East Willson School, the red brick building that has stood on Bozeman’s Main Street for 110 years, is in sad shape, and the School Board is trying once again to decide whether to fix it, sell it or raze it.

School Board trustees have begun what’s likely to be months of discussion between school leaders and the community about the historic building’s fate.

“It’s a great building – I’d love to see it preserved,” School Board Chairman Bruce Grubbs said Monday night, “but it’s not our role. We need to spend money for kids. If we do nothing, it’s just going to become a real liability, and somebody could get hurt or worse.

“I think we should try to sell it, and if we can’t, we should tear it down,” Grubbs said. “We can’t keep kicking it down the road. We can’t keep putting it off. It’s getting more and more expensive and more and more dangerous.”

School Board trustees informally agreed to investigate possibly selling the building to a developer, someone who could spend the estimated $6 million needed to bring it up to modern building and safety codes.

Trustees asked Kevin Barre, the district’s facilities director, to come back later this summer with a timeline and recommendations on how to go about requesting proposals.

“In my heart of hearts, I’d love to spend ($6 million) to retain it,” Trustee Denise Hayman said. But since it’s not big enough for a modern school, Hayman said, she’d like to see if someone is interested in using “this grand, important, historic building.”

Trustee Gary Lusin said renovation is “entirely too expensive,” and if the district does nothing, it will end up having to demolish the school anyway. He said finding a buyer would be his first option.

East Willson School, originally Gallatin County High School, was built of unreinforced brick and, though it survived the 1959 Hebgen Lake earthquake, it is expected to fail in a moderate quake, Barre said.

In an earthquake or fire, East Willson’s second and third floors would likely “pancake,” collapsing onto the first floor, because the floor supports are only resting on the brick walls, not tied in or supported by columns.

The 40,000-square-foot school is now used only for storage. It holds an assortment of auditorium risers, stage props, county records, broken furniture, old computers and the odd tuba.

In a fire, firefighters may just “watch it burn” because of the danger of sending anyone inside, said Steve Johnson, deputy superintendent.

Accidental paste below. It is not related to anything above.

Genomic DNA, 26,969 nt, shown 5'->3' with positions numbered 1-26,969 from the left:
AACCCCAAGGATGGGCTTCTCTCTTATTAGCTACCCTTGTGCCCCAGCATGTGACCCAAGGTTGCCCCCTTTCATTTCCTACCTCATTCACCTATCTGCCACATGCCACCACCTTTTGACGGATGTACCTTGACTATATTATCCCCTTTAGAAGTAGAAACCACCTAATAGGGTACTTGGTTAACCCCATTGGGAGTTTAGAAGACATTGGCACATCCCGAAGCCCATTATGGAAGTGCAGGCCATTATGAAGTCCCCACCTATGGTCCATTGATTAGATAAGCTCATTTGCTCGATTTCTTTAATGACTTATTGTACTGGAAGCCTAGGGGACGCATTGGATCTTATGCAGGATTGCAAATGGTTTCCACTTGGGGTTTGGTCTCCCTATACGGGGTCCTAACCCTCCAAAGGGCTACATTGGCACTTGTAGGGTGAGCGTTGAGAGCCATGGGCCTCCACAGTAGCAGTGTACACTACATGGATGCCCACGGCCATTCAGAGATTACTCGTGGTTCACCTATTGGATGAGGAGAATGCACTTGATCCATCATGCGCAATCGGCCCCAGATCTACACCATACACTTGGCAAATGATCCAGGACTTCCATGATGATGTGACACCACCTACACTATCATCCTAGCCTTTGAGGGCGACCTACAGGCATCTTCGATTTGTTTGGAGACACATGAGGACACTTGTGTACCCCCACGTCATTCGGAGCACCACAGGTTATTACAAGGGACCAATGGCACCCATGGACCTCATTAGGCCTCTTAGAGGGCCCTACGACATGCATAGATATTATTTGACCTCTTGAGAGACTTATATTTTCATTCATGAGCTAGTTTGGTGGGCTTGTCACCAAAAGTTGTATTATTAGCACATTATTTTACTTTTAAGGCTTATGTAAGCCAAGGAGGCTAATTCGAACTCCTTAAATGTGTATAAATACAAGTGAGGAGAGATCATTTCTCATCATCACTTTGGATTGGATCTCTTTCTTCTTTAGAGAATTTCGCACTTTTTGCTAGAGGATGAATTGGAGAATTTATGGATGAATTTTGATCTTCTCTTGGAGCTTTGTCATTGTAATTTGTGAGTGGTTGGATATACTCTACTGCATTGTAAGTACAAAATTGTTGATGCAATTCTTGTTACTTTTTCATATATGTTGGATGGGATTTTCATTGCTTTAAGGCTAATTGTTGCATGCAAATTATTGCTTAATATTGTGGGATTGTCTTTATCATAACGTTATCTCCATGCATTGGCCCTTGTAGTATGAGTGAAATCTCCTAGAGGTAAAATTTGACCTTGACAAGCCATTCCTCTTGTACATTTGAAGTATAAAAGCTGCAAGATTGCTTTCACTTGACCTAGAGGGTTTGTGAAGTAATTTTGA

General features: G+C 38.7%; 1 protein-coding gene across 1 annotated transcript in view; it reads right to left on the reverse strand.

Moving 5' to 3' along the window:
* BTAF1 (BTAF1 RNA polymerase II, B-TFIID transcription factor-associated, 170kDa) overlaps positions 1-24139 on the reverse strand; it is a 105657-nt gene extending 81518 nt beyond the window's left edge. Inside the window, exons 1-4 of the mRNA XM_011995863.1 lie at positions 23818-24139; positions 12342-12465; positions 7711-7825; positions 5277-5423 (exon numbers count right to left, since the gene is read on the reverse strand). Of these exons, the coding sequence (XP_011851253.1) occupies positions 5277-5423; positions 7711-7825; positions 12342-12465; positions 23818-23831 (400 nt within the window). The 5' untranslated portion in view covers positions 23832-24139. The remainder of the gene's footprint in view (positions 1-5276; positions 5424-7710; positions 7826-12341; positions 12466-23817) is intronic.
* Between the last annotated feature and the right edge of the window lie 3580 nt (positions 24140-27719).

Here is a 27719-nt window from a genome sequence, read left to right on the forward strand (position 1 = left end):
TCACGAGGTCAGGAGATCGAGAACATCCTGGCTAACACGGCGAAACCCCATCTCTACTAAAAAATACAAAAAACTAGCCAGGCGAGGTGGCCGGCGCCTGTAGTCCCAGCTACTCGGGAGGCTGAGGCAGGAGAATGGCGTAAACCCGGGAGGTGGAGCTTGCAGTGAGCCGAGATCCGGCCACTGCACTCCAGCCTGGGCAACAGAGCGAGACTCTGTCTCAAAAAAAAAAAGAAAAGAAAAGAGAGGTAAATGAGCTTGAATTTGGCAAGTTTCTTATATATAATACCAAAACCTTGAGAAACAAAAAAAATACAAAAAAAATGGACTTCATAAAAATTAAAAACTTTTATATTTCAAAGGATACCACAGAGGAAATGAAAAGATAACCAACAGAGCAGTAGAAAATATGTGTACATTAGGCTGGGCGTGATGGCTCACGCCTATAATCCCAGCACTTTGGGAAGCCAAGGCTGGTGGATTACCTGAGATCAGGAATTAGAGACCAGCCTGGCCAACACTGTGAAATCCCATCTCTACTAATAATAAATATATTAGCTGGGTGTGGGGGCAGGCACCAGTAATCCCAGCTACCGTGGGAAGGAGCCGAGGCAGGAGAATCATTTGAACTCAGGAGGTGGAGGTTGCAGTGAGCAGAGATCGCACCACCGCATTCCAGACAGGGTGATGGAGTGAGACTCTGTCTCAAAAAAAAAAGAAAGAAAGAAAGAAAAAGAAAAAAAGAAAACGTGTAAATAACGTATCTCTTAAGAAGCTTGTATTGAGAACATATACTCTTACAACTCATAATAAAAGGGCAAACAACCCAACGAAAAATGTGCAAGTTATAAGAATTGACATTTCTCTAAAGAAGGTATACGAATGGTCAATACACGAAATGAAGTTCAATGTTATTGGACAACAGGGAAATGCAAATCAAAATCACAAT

Bozeman’s fire marshal has requested fire sprinklers be installed, which would cost $180,000. But to support the weight of fire sprinklers, broken ceilings would have to be replaced, which would add to the cost.

Courtney Kramer, the city of Bozeman’s historic preservation officer, said there are federal tax incentives that could attract developers – a 20 percent credit for historic preservation and another 20 percent if it were turned into low-income housing.

“The cheaper you can sell, the more likely it is so to be saved,” Kramer said.

Even without advertising, two out-of-state developers contacted the school district last year about converting the school into low-income housing, Barre said.

East Willson has been listed on the National Register of Historic Places since 1987. It was used as a high school, middle school, fifth-sixth-grade school and magnet science school until 1998.

In 2000 an architect’s study estimated renovation would cost $3.3 million to $4.6 million. When the possibility of demolishing the school came up, it sparked a community outcry.

In 2000 and 2001, the School Board received several proposals for using the building — as Bozeman’s City Hall, a new library, Gallatin County office space, low-income elderly apartments, a bed and breakfast, private offices and shops, and a home for nonprofits. The City Hall proposal was preferred, but ultimately city leaders decided it wouldn’t work.

Barre gave the, Chronicle a tour of the building Tuesday. Some rooms were in OK shape, while others have extensive water damage. Roof leaks were once so bad, the water was collected in a kiddie wading pool.

Ceiling tiles have buckled and fallen, light fixtures broken, floor tiles popped up, wooden floors warped, paint peeled and wall plaster disintegrated.

In the “dungeon,” the old boiler room, the 1902 foundation can be seen — stacked rock with a little mortar. In the 1917 rear addition, the foundation is concrete.

Outside, some stone ledges are deteriorating and some bricks are missing.

On the plus side, the pride the original builders put into the school can still be seen in its stamped-tin decorative wainscoting, oak banisters and architectural details in the rounded windows, columns and brickwork.

A new roof was installed in 2007, with a $110,000 federal grant and $90,000 in school district money. After the 2010 hailstorm, the district spent $91,000 on roof repairs, which officials hope will be covered by insurance.

The west side of Willson School was built in 1937 with thick concrete walls and poses no danger of pancaking in an earthquake. It houses the school central administrative offices and Willson Auditorium, the community’s largest performance space.

The latest report on East Willson, by architect Ben Lloyd and local engineers, estimates the cost of four options:

  • Doing nothing: at least $180,000 to install sprinklers.
  • Renovate and keep the building: $6 million for major renovation.
  • Sell: $282,000 to disconnect from West Willson and replace a restroom. Any private buyer would need parking; the school district still owns most of the grassy yard west of the Emerson Center, once appraised at $506,000.
  • Demolish: $492,000, or more if hazardous materials like asbestos are found.

Gail Schontzler can be reached at gails@dailychronicle.com or 582-2633.


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